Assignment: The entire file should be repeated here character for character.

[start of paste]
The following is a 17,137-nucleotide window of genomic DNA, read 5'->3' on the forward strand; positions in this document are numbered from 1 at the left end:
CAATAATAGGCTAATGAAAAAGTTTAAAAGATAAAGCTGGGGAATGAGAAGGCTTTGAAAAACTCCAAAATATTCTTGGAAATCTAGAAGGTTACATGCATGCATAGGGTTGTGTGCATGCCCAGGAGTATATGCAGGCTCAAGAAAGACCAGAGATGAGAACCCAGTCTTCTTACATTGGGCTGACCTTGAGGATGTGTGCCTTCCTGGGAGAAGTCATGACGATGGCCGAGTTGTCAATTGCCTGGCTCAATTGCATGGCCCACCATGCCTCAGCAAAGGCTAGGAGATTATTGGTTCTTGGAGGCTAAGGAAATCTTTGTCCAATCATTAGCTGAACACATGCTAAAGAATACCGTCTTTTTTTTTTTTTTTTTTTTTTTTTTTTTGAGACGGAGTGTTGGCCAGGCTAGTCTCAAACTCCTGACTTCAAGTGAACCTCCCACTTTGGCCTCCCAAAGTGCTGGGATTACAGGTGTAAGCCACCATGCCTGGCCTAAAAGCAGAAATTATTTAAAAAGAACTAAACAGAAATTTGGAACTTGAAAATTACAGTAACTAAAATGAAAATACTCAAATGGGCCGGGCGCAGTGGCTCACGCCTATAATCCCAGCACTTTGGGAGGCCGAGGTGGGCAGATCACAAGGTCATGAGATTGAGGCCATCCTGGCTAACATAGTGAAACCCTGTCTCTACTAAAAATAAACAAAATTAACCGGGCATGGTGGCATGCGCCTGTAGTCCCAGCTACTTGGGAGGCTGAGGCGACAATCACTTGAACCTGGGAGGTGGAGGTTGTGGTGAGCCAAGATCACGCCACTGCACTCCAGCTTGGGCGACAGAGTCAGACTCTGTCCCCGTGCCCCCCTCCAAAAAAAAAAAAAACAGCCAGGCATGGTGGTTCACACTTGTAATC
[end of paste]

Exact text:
The following is a 17,137-nucleotide window of genomic DNA, read 5'->3' on the forward strand; positions in this document are numbered from 1 at the left end:
CAATAATAGGCTAATGAAAAAGTTTAAAAGATAAAGCTGGGGAATGAGAAGGCTTTGAAAAACTCCAAAATATTCTTGGAAATCTAGAAGGTTACATGCATGCATAGGGTTGTGTGCATGCCCAGGAGTATATGCAGGCTCAAGAAAGACCAGAGATGAGAACCCAGTCTTCTTACATTGGGCTGACCTTGAGGATGTGTGCCTTCCTGGGAGAAGTCATGACGATGGCCGAGTTGTCAATTGCCTGGCTCAATTGCATGGCCCACCATGCCTCAGCAAAGGCTAGGAGATTATTGGTTCTTGGAGGCTAAGGAAATCTTTGTCCAATCATTAGCTGAACACATGCTAAAGAATACCGTCTTTTTTTTTTTTTTTTTTTTTTTTTTTTTGAGACGGAGTGTTGGCCAGGCTAGTCTCAAACTCCTGACTTCAAGTGAACCTCCCACTTTGGCCTCCCAAAGTGCTGGGATTACAGGTGTAAGCCACCATGCCTGGCCTAAAAGCAGAAATTATTTAAAAAGAACTAAACAGAAATTTGGAACTTGAAAATTACAGTAACTAAAATGAAAATACTCAAATGGGCCGGGCGCAGTGGCTCACGCCTATAATCCCAGCACTTTGGGAGGCCGAGGTGGGCAGATCACAAGGTCATGAGATTGAGGCCATCCTGGCTAACATAGTGAAACCCTGTCTCTACTAAAAATAAACAAAATTAACCGGGCATGGTGGCATGCGCCTGTAGTCCCAGCTACTTGGGAGGCTGAGGCGACAATCACTTGAACCTGGGAGGTGGAGGTTGTGGTGAGCCAAGATCACGCCACTGCACTCCAGCTTGGGCGACAGAGTCAGACTCTGTCCCCGTGCCCCCCTCCAAAAAAAAAAAAAACAGCCAGGCATGGTGGTTCACACTTGTAATC